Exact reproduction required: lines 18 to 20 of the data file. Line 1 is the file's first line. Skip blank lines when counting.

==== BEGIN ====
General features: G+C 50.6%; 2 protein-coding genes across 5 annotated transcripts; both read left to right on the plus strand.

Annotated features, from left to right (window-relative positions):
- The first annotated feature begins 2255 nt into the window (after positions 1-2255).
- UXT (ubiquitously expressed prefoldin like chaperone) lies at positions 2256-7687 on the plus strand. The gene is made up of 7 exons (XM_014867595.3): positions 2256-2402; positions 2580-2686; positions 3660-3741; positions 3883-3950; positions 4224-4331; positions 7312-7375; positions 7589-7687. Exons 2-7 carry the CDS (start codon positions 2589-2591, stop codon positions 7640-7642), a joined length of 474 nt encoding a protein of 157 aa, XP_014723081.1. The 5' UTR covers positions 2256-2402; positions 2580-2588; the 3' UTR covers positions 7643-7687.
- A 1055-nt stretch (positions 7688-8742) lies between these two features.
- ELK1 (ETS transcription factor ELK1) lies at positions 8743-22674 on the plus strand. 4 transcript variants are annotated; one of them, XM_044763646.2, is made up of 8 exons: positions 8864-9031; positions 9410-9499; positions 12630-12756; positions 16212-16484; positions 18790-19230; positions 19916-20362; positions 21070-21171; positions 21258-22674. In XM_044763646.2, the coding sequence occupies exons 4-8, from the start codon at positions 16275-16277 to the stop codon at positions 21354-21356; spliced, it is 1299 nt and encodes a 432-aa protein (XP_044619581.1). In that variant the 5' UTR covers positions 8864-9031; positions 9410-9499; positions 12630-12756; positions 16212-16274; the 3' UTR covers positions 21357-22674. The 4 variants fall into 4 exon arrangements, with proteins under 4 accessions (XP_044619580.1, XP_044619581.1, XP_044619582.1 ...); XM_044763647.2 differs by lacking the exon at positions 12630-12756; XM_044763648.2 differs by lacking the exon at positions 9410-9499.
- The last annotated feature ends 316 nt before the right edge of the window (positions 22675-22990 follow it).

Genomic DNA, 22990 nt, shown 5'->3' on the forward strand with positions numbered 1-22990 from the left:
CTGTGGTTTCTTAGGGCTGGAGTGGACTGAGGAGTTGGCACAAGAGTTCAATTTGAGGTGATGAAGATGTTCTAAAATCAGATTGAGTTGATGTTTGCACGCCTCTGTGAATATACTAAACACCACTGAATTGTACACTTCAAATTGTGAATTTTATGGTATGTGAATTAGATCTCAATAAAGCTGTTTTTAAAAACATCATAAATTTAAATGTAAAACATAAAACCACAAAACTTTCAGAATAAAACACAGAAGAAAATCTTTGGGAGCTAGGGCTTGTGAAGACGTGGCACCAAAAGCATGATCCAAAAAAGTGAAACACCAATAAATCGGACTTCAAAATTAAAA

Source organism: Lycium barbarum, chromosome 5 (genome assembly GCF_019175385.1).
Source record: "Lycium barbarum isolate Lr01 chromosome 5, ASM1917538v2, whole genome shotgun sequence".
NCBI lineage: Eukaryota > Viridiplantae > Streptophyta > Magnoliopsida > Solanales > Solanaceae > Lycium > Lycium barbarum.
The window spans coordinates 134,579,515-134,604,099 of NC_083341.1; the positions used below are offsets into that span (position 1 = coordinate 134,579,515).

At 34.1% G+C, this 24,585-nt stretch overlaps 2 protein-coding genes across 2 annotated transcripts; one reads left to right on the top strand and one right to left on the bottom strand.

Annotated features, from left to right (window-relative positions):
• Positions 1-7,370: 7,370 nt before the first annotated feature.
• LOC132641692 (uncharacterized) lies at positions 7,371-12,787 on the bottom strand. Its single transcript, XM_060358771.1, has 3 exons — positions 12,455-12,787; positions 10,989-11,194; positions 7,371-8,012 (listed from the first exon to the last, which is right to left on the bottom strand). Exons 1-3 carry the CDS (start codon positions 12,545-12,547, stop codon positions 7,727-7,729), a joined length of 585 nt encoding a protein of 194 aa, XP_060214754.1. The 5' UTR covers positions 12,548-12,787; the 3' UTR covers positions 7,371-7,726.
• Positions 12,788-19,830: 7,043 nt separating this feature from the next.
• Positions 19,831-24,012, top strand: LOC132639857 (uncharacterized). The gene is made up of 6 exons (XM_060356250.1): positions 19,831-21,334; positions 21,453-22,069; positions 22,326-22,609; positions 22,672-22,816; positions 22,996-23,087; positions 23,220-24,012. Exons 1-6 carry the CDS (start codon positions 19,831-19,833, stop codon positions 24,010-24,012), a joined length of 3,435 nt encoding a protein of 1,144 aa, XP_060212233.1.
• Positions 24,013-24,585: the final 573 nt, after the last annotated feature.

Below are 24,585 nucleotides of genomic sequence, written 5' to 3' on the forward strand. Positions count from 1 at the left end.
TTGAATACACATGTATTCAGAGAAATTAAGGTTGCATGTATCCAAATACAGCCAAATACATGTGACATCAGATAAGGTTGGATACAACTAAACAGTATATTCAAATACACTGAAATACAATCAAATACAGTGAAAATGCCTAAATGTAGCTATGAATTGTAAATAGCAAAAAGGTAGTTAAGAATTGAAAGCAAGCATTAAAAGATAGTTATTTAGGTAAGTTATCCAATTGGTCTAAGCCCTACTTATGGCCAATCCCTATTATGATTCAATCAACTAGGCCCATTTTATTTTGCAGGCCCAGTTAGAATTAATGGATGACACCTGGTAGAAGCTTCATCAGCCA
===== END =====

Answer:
• Positions 12,788-19,830: 7,043 nt separating this feature from the next.
• Positions 19,831-24,012, top strand: LOC132639857 (uncharacterized). The gene is made up of 6 exons (XM_060356250.1): positions 19,831-21,334; positions 21,453-22,069; positions 22,326-22,609; positions 22,672-22,816; positions 22,996-23,087; positions 23,220-24,012. Exons 1-6 carry the CDS (start codon positions 19,831-19,833, stop codon positions 24,010-24,012), a joined length of 3,435 nt encoding a protein of 1,144 aa, XP_060212233.1.
• Positions 24,013-24,585: the final 573 nt, after the last annotated feature.